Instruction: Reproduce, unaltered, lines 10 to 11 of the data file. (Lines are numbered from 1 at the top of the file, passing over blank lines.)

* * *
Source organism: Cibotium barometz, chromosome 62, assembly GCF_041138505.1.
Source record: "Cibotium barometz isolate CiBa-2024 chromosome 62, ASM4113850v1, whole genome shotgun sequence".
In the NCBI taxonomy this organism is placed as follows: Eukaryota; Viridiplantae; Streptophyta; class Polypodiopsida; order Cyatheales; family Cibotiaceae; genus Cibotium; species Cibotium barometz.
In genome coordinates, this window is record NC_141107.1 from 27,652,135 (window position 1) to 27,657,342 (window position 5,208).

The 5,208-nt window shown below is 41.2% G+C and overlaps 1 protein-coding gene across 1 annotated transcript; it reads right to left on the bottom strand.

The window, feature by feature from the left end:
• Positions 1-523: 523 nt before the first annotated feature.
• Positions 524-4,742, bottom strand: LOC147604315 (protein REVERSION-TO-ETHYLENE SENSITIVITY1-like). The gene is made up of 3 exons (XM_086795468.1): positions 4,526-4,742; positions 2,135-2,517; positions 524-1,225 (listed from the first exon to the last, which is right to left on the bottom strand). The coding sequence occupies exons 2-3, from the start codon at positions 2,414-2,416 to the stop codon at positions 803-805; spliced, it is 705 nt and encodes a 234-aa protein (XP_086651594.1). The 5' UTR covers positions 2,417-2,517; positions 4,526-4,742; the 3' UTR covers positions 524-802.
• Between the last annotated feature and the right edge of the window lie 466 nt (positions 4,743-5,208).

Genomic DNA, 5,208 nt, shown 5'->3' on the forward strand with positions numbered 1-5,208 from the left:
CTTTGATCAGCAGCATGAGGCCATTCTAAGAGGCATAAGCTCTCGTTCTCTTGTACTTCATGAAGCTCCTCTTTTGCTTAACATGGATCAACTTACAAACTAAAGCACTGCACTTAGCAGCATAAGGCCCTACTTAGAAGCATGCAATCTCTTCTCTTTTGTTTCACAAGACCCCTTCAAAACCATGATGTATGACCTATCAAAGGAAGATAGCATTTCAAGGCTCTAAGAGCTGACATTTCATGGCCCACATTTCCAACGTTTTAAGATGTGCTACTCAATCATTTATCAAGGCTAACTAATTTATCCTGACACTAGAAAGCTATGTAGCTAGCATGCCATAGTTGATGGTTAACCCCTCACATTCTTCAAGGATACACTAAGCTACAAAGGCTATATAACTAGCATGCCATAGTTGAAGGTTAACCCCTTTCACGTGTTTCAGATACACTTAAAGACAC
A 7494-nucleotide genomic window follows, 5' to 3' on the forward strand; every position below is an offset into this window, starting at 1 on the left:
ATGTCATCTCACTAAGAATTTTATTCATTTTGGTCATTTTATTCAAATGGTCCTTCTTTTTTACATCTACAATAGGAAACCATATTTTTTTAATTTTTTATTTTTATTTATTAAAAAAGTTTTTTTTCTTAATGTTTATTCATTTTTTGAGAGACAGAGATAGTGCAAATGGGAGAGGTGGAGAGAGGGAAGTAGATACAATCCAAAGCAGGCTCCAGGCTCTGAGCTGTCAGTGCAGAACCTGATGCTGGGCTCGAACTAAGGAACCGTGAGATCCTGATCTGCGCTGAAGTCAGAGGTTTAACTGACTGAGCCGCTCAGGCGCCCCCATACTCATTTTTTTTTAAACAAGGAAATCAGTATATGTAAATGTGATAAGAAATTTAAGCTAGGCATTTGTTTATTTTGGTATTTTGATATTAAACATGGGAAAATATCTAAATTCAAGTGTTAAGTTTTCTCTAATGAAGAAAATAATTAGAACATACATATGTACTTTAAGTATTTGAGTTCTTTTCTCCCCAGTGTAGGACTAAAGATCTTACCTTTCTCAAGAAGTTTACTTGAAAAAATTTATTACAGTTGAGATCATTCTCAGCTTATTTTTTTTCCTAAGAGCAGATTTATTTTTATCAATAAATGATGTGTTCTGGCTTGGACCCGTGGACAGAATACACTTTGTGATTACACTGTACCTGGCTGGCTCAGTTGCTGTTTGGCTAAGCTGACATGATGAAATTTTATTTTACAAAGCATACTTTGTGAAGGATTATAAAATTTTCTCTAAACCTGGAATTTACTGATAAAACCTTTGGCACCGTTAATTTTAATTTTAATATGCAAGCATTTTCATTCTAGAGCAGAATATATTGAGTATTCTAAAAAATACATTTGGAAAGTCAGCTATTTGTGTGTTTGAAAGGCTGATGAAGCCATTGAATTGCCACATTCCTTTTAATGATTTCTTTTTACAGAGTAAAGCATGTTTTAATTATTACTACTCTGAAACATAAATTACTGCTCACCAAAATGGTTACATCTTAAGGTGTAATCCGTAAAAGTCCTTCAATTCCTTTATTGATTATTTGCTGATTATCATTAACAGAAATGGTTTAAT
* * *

Genomic DNA, 5,208 nt, shown 5'->3' on the forward strand with positions numbered 1-5,208 from the left:
CTTTGATCAGCAGCATGAGGCCATTCTAAGAGGCATAAGCTCTCGTTCTCTTGTACTTCATGAAGCTCCTCTTTTGCTTAACATGGATCAACTTACAAACTAAAGCACTGCACTTAGCAGCATAAGGCCCTACTTAGAAGCATGCAATCTCTTCTCTTTTGTTTCACAAGACCCCTTCAAAACCATGATGTATGACCTATCAAAGGAAGATAGCATTTCAAGGCTCTAAGAGCTGACATTTCATGGCCCACATTTCCAACGTTTTAAGATGTGCTACTCAATCATTTATCAAGGCTAACTAATTTATCCTGACACTAGAAAGCTATGTAGCTAGCATGCCATAGTTGATGGTTAACCCCTCACATTCTTCAAGGATACACTAAGCTACAAAGGCTATATAACTAGCATGCCATAGTTGAAGGTTAACCCCTTTCACGTGTTTCAGATACACTTAAAGACAC